Skillfulness is a virtue. It has practical and pragmatic implications for our efficacy at work and outside work, and for our healthy growth and development in these spheres of life. I’d like to discuss how this virtue manifests and makes a difference by referring to three specific kinds of skillful action: thought, speech, and kindness.
In order to avoid making this article unduly long and dense, I shall only address one of these skillful actions now. The remainder will follow in separate articles. Each deserves its moment in the sun.
Thought* as Intentionally Present
It’s been estimated that about 50% of our actions in life are attributable to habit. In one sense, habits save us from reinventing solutions to familiar problems. Those fascinated by the brain and neuroscience will describe the neural pathways and neural plasticity that account for this on a biological level. But I suspect habitual ways of being have always originated based upon learning and experience. We teach our brain.
So, habitual ways of acting might be contrasted with intentional ways of acting. The former operate less consciously, whereas the latter operate more consciously. However, more consciously does not mean fully consciously, or mindfully. To explore this difference, we must consider two distinct meanings of the word intentionality.
Thus, I would like you to consider the meaning of intention and intentional in two ways. In our most common use of these words what we mean is purpose or aim (intention) and deliberate or with forethought (intentional). Both are perfectly important and familiar mental acts, for example in the context of realizing goals and keeping promises. Notice how they pull us into the future, toward some future state.
There is another way in which these words can also be used. We can say of our mental acts that they are about something, thinking of something, seeing or feeling, something, or attending to something. In each case, the something we think, see, feel, or attend to is an object for us as thought, seen, felt, or attended to. And it is its “as experienced” quality that constitutes the second sense of the word intention or intentionality.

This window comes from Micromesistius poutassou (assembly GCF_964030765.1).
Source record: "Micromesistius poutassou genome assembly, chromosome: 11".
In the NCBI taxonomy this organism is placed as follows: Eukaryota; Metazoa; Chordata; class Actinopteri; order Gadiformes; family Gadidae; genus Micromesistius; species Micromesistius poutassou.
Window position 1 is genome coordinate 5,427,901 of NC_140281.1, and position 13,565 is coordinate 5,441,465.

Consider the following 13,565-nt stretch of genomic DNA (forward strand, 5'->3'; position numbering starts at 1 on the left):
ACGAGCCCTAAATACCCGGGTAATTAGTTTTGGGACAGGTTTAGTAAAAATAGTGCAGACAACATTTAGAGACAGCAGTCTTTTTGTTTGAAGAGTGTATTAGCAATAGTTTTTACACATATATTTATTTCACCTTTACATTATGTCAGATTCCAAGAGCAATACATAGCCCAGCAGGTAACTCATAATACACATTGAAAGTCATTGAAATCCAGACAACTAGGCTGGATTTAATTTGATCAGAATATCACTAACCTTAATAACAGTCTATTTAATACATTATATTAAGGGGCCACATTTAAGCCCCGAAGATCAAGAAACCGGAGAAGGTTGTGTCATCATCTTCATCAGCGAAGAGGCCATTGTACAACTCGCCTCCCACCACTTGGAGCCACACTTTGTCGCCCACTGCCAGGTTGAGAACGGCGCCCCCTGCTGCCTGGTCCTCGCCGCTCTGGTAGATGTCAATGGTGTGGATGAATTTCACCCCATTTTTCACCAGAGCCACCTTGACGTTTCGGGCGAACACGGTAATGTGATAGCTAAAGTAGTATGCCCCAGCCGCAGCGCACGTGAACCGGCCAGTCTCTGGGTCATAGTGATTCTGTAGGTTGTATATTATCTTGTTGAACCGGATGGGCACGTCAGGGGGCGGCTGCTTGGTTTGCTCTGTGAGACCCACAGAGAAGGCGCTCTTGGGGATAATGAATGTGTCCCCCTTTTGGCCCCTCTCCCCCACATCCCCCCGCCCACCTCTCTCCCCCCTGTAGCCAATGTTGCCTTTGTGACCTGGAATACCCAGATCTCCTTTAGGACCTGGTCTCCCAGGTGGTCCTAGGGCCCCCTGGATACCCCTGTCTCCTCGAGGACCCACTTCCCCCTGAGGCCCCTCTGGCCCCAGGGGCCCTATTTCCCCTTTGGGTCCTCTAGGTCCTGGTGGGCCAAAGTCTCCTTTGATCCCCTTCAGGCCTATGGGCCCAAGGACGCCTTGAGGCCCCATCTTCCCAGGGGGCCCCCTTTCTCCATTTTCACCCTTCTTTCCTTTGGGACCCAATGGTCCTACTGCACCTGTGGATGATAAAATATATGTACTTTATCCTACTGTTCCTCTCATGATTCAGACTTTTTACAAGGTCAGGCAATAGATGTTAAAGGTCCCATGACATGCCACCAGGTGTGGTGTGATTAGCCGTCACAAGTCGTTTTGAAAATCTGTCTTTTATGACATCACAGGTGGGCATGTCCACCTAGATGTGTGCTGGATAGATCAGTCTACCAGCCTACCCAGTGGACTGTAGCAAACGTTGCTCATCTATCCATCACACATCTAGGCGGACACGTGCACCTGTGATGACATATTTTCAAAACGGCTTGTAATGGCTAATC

Notice here that we remain within the subject-object poles of the mental act. Intention now refers to the “meant” object of our mental act. Intentionality concerns the way our experiencing mind acts and is affected by what it experiences. We are not now setting purpose, aims, or keeping a promise. We are simply noticing how we notice and attend to what we experience, which is constantly changing.
You may be thinking, “Okay that’s all either way to simple or way to abstract to have much practical importance to me.” But I caution you not to too quickly dismiss this simple difference and quality of mind. Upon further notice we see that what we are being deliberate about is not being deliberate in the goal-directed, future-oriented sense of the word intentional.
And by suspending this habitual tendency, we position ourselves to see something more. We see that it is not merely our deliberate purpose or aims that gives meaning to what we experience. The thing itself, when we suspend this urge to determine its meaning, to reduce meaning to our current purposes, reveals itself more completely to a curious mind.
Intentionality in the purposive, goal-directed sense is a virtue of execution for managers and leaders. It keeps them and those they lead and whose work they supervise on track, on time, disciplined. But this focus also implies costs, especially when current modes of purposive execution are not working as hoped. In these moments incremental technical tweaks may not suffice.
We may then need to invoke a reflective pause, suspend our judgments (theories, beliefs, assumptions, and attributions of cause). We can then dwell in the moment to consider what we are intending, the meaning we are “imposing” upon the situation (phenomenal field), and to see, hear, learn what the things themselves reveal and have to tell us. Often, we learn something important in this attentional moment.
This is a vital and skillful action for leaders to cultivate and practice.
* Thought is never without feeling tones (affect) and seldom without moral meaning. Thus, conceiving of it as an arid, abstract intellectual function deprives it of value.
 The notion of skillfulness is used in our translation of Buddhist philosophy and psychology. It refers to a particularly enlightened or mindful approach to the practices we employ in living, working, and relating to others and our surrounding environment, human and nonhuman. As a way of being, I don’t believe it's absent in our Western traditions, but it certainly seems to have received more attention as a virtue in the East. With this in mind, I have sometimes recommended a mindfulness-based mode of leadership practice.